A Beginner's Guide to Growing Ferns Outdoors

A Beginner's Guide to Growing Ferns Outdoors

Tips for Creating a Lush and Lively Woodland Garden

By Published August 11, 2016 Updated July 26, 2023

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The following article is part of a series geared toward entry-level gardeners. For deep dives into a variety of perennials that we have sold over the decades, visit our archive of in-depth perennial articles written by Tony Avent, Dr. Patrick McMillan, and other Plant Delights and JLBG experts. We also have transcripts of our Gardening Unplugged videos, recorded during our Open Nursery and Garden Days, that have great information for gardeners of all experience levels.

Fern Basics

Ferns are enchanting, ancient plants that add a touch of elegance and serenity to any outdoor space. With their delicate fronds and vibrant green hues, they can transform a garden into a lush and tranquil oasis. Before delving into the specifics of growing ferns, it's essential to understand these unique plants. Ferns are non-flowering plants that reproduce through spores rather than seeds. They have a long evolutionary history and can adapt to various environments, making them suitable for a range of garden settings.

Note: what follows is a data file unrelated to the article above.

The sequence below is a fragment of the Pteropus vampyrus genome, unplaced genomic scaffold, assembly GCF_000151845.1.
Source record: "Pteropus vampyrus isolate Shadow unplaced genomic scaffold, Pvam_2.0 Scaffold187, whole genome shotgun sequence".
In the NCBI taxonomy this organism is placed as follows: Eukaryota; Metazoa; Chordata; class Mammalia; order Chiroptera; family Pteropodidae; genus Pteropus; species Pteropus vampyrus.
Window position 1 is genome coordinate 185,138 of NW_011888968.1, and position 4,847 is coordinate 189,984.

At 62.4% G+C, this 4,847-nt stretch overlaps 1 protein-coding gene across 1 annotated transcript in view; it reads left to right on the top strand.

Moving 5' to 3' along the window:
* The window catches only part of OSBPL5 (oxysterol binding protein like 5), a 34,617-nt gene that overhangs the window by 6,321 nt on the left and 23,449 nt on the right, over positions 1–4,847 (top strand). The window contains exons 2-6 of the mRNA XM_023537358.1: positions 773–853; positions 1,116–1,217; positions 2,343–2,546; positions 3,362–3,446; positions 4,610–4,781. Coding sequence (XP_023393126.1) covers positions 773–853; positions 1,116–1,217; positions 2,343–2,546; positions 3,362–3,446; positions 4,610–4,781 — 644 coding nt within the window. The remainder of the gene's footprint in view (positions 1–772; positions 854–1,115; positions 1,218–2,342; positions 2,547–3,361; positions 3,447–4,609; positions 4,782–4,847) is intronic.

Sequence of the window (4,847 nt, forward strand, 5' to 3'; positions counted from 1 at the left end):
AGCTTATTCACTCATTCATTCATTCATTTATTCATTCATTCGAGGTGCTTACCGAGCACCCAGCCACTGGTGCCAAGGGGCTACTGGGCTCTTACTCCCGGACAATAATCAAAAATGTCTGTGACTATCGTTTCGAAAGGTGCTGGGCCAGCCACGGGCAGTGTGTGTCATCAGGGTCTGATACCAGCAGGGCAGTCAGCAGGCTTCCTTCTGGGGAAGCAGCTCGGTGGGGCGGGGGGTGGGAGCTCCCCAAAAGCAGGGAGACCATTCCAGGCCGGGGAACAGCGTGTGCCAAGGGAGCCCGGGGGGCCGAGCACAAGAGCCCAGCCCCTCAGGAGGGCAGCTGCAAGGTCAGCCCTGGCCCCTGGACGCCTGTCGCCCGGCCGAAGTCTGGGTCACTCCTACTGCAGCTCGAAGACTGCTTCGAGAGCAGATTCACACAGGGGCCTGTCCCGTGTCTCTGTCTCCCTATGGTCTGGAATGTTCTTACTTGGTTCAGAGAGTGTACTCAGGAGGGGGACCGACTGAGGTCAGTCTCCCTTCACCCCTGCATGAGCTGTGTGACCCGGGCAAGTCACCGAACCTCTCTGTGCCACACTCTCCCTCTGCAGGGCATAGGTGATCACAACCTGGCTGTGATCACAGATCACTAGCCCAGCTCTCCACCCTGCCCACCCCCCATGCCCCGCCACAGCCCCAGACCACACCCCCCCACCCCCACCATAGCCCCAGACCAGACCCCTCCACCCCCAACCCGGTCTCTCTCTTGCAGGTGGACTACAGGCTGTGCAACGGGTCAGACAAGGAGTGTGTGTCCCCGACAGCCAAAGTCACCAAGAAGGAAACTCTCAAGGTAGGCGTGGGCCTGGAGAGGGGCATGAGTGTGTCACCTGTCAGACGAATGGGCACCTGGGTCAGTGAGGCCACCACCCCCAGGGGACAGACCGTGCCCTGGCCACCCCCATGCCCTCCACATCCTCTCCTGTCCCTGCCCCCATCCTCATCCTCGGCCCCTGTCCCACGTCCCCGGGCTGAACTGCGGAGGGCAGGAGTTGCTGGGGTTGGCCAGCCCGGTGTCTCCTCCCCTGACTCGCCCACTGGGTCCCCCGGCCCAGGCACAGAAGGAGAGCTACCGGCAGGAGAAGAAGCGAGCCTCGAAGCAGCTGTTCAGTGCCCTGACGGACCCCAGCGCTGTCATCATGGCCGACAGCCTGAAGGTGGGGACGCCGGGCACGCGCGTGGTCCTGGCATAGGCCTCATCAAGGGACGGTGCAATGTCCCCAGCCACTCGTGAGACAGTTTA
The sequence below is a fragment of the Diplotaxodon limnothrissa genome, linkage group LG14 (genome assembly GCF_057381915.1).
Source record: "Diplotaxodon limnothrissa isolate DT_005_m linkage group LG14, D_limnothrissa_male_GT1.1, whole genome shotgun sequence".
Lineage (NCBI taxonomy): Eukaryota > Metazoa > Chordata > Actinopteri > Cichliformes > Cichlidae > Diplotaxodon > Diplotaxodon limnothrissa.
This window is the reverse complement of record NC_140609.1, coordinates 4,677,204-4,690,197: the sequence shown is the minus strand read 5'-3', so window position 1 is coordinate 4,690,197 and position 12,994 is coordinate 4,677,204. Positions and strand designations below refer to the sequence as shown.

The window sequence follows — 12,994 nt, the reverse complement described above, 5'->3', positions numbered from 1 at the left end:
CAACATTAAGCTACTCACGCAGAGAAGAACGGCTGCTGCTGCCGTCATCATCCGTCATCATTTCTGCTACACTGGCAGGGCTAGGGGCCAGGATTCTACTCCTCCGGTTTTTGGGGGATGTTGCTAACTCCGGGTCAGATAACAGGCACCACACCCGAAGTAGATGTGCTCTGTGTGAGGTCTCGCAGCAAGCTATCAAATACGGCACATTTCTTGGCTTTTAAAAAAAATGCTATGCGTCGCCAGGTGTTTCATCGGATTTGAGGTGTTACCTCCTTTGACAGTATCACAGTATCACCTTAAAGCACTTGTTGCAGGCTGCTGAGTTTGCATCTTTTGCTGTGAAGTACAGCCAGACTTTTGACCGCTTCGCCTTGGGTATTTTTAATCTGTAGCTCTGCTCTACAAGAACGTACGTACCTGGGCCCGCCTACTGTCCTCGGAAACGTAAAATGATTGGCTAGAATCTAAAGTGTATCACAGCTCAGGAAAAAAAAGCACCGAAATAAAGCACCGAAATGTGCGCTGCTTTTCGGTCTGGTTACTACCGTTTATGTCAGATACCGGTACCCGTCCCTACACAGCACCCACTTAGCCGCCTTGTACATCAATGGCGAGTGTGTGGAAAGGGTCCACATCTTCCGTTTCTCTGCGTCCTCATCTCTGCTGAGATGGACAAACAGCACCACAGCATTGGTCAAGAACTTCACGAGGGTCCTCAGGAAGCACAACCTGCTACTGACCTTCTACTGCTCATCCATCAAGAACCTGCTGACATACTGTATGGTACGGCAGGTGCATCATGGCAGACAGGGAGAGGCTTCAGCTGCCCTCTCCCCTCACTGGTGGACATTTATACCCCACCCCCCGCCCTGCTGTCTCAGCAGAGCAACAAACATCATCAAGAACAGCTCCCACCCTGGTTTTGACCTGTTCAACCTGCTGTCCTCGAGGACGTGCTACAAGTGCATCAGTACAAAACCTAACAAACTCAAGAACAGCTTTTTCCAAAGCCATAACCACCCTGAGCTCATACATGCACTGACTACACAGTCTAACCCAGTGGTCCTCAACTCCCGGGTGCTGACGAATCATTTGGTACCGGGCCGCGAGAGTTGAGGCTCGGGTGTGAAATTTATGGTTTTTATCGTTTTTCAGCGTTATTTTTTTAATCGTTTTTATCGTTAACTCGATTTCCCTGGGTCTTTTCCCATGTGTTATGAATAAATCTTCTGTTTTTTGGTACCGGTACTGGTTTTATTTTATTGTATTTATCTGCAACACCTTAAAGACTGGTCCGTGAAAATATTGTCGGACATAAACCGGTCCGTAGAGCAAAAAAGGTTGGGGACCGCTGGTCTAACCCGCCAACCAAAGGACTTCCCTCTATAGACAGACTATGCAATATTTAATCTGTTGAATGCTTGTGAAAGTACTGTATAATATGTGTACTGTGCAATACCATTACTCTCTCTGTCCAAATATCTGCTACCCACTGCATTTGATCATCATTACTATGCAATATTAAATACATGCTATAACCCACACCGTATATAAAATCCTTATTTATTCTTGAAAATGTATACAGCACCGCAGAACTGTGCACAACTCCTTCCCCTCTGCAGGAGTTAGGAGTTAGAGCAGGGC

Selecting the Best Ferns for Your Garden Conditions

When it comes to selecting ferns for your garden, it's best to start with genera that are known to be hardy and easy to grow in outdoor conditions. Here are some common genera that fit this criteria:

Polystichum (Christmas Ferns)

Christmas Ferns, belonging to the Polystichum genus, are a popular choice for many gardeners. These ferns are robust and can withstand various conditions, including light shade to partial sun. They are called "Christmas Ferns" because their evergreen fronds remain lush and green throughout the winter, providing a touch of color to your garden even in the colder months. Their fronds are leathery and arch gracefully, adding a sense of elegance to any landscape.

Athyrium (Lady Ferns)

The Athyrium genus includes the delightful Lady Ferns, known for their lacy fronds and vibrant green color. These ferns prefer consistently moist soil and partial shade, making them an excellent choice for gardens with slightly damper areas. Lady Ferns are graceful and can reach a moderate height, making them suitable for both borders and woodland settings. Their feathery appearance adds a touch of softness and charm to any garden.

Dryopteris (Wood Ferns)

Wood Ferns are part of the Dryopteris genus and are highly adaptable plants that can grow in both sun and shade, making them a versatile choice for various garden settings. They are characterized by their finely divided fronds and often have an attractive coppery or reddish-brown hue when they first unfurl in the spring. As they mature, the fronds turn into a rich, deep green, providing an interesting color contrast in the garden. Wood Ferns are ideal for woodland gardens or shady borders, and their ability to tolerate different light conditions makes them a popular choice among gardeners.

Choosing the Right Location for Your New Fern